Can you explain the importance of balancing the predator and prey populations?

By Grant Woods,

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← Grant's AnswersPredators

I was wondering if you would be kind enough to break down the importance of predator control. I have been trying to do some coyote trapping this winter and it has been tough. My reason for wanting a brief breakdown of the importance is my wife is 100% against me and thinks I am being rude, evil, you name it. She isn’t against me hunting deer, turkey, etc. but does not understand the want or need for catching/killing coyotes. She says it’s rude because I do not plan to eat it and thinks the taking of an animal for fur or population control is not right. She believes “it’s nature’s job and they were here first.” I’m fighting a loosing battle and want some professional insight to break this down in a way she could better understand the importance.


Many folks view predators as harmless or only killing weak or sick prey species. This is most likely based on Disney and other fictional works. It is absolutely not true.

When predator populations increase to levels where prey species can’t reproduce fast enough to replenish themselves or meet overall management goals then the predator populations should be reduced. Current research in multiple states have shown predators (primarily coyotes) killing 70% +- of all newborn fawns. 70%!

Deer populations decline rapidly when fawn recruitment is reduced by 70%.

Researchers place GPS transmitters in a doe’s viginia before the rut. When the fawn is born it pushes the transmitter out and the change in temperature triggers a signal change that alerts researchers to exactly when and where fawns are born. Most fawns are killed by coyotes within the first four hours. Researchers swab the site and use traces of blood and hair to do genetic testing and determine the species, gender, and individual identification of the predator. This is cutting edge research and when first published researchers were shocked at the percentage of fawns killed within four hours of birth by coyotes in some areas. You won’t hear about this on Disney.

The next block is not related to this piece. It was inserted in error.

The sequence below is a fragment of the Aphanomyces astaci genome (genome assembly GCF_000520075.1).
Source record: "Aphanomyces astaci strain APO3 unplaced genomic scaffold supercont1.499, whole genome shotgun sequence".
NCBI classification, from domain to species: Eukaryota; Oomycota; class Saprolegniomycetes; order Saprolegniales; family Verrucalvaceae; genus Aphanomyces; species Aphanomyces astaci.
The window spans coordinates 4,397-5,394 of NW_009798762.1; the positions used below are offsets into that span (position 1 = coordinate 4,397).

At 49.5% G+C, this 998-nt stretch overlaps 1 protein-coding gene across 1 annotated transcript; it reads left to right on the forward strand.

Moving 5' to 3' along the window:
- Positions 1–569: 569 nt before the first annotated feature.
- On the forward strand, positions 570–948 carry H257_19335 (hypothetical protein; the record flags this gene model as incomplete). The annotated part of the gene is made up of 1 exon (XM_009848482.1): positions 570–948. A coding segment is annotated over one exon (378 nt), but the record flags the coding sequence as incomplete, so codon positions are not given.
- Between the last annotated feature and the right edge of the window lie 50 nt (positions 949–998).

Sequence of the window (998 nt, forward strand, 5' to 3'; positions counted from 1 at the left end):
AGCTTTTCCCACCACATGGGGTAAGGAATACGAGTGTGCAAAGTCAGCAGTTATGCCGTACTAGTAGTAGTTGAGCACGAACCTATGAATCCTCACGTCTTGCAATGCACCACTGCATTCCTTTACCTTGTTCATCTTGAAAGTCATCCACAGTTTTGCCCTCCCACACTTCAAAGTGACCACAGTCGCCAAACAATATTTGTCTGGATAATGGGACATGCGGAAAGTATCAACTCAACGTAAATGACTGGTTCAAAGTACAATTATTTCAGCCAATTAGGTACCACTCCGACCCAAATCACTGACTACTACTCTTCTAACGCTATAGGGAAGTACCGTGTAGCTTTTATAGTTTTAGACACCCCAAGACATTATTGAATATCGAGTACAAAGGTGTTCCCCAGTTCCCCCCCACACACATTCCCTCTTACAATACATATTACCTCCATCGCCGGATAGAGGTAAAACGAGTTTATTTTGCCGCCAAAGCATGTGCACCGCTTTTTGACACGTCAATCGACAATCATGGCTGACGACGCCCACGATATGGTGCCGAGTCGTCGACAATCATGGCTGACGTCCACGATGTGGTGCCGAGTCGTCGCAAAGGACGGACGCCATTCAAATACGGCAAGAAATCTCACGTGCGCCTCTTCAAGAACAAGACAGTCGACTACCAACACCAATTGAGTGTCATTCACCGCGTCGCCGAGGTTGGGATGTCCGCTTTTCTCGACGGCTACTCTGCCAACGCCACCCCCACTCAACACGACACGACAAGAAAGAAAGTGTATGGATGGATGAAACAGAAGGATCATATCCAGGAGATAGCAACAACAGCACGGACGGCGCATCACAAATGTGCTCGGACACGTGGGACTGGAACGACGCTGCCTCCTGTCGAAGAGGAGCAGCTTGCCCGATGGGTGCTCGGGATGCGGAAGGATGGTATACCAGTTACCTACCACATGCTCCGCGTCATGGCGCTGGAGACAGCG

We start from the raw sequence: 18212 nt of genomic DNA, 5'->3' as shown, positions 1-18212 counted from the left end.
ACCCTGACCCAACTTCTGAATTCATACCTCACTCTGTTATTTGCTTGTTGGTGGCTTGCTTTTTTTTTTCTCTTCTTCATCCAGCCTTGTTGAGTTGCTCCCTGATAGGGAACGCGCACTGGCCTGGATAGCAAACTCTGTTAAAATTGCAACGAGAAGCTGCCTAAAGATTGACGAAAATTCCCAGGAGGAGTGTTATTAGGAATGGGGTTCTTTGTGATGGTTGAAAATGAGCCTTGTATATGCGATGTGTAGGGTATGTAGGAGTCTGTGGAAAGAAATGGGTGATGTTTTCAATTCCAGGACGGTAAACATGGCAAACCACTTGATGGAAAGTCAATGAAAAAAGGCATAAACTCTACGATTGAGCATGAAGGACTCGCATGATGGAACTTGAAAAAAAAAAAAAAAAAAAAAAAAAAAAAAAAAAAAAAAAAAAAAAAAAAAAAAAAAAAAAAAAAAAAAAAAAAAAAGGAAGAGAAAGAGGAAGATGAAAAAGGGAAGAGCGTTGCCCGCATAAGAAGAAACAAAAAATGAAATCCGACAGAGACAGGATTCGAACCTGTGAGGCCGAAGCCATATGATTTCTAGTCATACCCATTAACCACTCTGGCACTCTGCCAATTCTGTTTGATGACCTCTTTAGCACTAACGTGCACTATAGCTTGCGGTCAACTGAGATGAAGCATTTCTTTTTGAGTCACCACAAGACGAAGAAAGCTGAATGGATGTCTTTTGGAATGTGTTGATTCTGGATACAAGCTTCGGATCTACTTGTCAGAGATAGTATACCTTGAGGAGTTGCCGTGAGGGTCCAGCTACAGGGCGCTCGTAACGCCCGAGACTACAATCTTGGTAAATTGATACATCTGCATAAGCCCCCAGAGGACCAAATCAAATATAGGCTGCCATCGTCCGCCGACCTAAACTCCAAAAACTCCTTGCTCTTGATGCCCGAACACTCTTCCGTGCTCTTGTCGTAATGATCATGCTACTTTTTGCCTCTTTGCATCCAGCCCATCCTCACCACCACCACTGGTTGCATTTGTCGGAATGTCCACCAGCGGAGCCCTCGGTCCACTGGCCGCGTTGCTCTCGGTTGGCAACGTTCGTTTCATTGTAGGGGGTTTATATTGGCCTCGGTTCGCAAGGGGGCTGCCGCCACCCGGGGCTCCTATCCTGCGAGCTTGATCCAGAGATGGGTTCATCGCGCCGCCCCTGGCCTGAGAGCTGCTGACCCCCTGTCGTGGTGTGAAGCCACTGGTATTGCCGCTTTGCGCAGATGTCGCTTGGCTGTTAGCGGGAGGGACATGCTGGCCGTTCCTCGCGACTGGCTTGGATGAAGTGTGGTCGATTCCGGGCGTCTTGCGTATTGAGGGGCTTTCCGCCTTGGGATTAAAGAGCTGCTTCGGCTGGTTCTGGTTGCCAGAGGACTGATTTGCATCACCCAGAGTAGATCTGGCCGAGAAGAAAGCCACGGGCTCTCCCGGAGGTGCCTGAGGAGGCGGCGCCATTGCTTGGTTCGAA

I always stress “managing for a balance.” Where predator populations are far below what prey populations can handle I’m for limiting predator harvest or protecting them.

Working for a balance is good conservation. Preservation is rarely good conservation. Currently wolves in northern Minnesota are contributing to a significant reduction of moose in that area. Both wolves and moose are protected. Without intervention from mankind it’s very likely the moose in that area will go extinct within the foreseeable future. What a shame that preservationists will allow their unfounded beliefs to cause a majestic species to go extinct.

Mankind has significantly altered the habitat. Without active management many populations of both predators and prey will be reduced greatly. Active management is very sound conservation.

If your wife refuses to accept facts and views predators based solely on emotions, no amount of data will change her mind.

Enjoy creation,


January 24, 2016